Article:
Occupation requires the "regular presence of people at the premises". Further guidance on the precise meaning of occupation and what is meant by a "regular presence" will be welcomed. There are provisions in the Bill which require landlords to give information on their premises to the LA, including information as to the occupation of the premises. Failure to respond to such requests for information or giving false information in response is an offence punishable by a fine. 

What is the process for letting qualifying premises and starting the rental auction process?
  • Initial letting notice: The LA can serve an initial letting notice on the landlord giving it a minimum 8-week period in which to let the premises (the notice expires after 10 weeks if a final letting notice has not been served);  
  • Restriction on letting while initial letting notice is in force: Once an initial letting notice has been served, it prevents the landlord from granting (or agreeing to grant) a lease or licence to occupy the premises without first obtaining the LA's consent (such consent to be given or refused within a reasonable time). Any lease or licence granted without LA consent is void. It is not clear how this would work in practice. However if there is an existing agreement for the letting of the premises, the service of an initial or final letting notice will not prevent the landlord completing that agreement;
  • Permitted lettings: The LA must give consent to a lease or licence to occupy which is for one year or more (without a right to terminate during the first year) which begins within eight weeks from the initial letting notice taking effect and results in the premises being occupied for an activity that involves the "regular presence of people at the premises" (quite what this amounts to, remains to be seen);
  • Final letting notice: If the landlord is unable to let the property within an 8-week period, the LA can serve a final letting notice. This starts the rental auction procedure. The final notice starts a 14-week window during which the LA is entitled to run a rental auction to try to find a tenant for the business. The landlord cannot grant or agree to grant a lease or licence during this period without the LA's consent.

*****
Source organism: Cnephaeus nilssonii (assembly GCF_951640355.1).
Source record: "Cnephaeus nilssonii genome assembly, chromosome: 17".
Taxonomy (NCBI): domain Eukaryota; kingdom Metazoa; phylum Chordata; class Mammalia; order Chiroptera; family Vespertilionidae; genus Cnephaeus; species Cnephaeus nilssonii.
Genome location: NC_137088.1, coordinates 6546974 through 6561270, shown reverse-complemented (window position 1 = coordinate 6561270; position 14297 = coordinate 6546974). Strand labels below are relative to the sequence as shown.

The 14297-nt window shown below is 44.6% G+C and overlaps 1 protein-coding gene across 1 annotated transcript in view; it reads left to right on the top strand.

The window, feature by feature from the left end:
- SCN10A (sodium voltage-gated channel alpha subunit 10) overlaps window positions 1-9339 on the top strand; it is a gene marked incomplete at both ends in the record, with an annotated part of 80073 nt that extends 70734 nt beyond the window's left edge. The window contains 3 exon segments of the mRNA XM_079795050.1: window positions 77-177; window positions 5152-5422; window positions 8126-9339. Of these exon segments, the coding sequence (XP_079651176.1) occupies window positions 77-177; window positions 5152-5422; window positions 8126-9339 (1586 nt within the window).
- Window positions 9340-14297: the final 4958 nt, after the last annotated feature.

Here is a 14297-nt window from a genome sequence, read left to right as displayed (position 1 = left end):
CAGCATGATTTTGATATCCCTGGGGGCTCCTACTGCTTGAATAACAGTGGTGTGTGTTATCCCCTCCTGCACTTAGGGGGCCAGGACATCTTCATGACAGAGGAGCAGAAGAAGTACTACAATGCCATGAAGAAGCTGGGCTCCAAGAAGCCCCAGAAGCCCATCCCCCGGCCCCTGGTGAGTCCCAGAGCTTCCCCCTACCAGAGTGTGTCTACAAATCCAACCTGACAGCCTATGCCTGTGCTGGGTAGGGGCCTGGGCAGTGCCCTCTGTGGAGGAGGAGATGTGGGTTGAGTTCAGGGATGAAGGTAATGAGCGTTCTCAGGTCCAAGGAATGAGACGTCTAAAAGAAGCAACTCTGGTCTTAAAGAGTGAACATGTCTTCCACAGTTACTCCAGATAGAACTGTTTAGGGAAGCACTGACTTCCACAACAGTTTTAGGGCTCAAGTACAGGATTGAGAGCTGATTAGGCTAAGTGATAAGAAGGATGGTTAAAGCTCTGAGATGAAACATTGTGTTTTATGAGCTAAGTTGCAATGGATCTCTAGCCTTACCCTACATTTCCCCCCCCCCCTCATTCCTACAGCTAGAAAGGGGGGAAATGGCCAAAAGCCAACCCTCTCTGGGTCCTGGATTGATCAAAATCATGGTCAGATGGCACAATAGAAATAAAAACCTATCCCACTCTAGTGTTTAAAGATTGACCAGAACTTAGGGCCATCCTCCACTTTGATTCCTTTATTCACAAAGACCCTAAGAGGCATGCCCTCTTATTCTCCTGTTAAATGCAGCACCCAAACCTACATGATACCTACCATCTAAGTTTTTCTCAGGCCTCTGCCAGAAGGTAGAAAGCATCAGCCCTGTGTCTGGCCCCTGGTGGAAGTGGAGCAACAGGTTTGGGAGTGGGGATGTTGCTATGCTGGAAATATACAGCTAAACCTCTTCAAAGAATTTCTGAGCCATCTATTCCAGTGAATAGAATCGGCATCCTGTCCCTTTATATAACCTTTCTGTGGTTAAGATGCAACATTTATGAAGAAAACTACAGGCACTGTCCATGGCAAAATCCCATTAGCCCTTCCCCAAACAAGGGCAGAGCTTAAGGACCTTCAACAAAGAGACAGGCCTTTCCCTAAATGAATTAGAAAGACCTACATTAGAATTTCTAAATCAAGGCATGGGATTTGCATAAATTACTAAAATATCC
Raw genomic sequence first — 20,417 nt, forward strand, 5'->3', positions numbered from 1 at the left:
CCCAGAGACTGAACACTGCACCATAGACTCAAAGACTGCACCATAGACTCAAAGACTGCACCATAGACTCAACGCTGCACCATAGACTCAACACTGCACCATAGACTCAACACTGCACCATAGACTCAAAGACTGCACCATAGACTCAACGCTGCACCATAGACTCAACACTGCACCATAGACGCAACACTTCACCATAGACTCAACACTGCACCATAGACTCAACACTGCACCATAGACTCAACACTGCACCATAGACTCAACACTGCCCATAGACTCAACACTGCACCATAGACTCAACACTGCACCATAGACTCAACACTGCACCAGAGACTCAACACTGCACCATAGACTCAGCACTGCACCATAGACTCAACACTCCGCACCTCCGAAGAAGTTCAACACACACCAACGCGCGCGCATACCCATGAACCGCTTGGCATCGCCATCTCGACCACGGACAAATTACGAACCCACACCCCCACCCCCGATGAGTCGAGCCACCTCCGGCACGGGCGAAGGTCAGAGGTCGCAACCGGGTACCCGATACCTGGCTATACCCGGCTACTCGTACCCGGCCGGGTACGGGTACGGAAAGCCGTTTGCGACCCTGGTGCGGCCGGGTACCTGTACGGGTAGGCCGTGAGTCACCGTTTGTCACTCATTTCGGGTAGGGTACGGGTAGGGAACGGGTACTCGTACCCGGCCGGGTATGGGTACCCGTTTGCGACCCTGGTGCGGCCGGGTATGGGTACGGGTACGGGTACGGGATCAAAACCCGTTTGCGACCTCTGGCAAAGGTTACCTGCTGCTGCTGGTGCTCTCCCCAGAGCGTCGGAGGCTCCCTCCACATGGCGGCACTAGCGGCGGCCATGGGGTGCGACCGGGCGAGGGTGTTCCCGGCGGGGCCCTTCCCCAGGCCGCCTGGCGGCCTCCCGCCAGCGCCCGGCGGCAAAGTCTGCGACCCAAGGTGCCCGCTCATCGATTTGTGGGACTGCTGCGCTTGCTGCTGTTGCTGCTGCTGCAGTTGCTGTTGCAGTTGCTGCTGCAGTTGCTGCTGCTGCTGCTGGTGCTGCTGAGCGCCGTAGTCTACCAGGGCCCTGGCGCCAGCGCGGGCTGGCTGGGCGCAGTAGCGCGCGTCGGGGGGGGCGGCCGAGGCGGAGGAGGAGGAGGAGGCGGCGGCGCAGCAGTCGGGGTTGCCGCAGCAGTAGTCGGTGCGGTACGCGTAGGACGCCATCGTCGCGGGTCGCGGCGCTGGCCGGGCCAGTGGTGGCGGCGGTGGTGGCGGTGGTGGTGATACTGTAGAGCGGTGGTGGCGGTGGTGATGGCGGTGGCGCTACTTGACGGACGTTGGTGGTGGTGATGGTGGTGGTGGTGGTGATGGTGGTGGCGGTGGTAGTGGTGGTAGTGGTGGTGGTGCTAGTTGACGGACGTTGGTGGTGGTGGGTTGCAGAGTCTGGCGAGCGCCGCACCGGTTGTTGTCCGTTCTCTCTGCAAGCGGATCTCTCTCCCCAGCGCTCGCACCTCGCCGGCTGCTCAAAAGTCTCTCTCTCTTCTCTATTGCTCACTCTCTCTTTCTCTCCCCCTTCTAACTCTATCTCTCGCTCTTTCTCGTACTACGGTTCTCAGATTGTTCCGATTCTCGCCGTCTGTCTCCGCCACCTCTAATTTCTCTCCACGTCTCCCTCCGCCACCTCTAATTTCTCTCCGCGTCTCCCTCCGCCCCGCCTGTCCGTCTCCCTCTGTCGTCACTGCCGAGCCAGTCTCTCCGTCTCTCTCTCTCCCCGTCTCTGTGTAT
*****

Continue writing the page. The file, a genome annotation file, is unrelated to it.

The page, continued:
• Counter-notice and appeal: There is a process for the landlord to appeal the service of a final notice by serving a counter-notice. The permitted grounds are specified in the Bill. They are (broadly) that the relevant conditions for exercising the rental auction process have not been satisfied, that the owner intends to carry out substantial works or intends to occupy the premises for its own business or residential purposes. If the final letting notice is not withdrawn, the owner of the premises can make an appeal to the county court within 28 days of serving the counter-notice. The county court must either revoke or confirm the final letting notice;
  • Rental auctions: The LA may arrange a rental auction to find prospective occupiers willing to take a tenancy and at what rent. Regulations will detail the process, how the successful bidder will be identified and allow the LA to specify the suitable high street use ahead of the auction. The LA can ultimately decide and grant the tenancy at an agreed rent for a suitable high street use;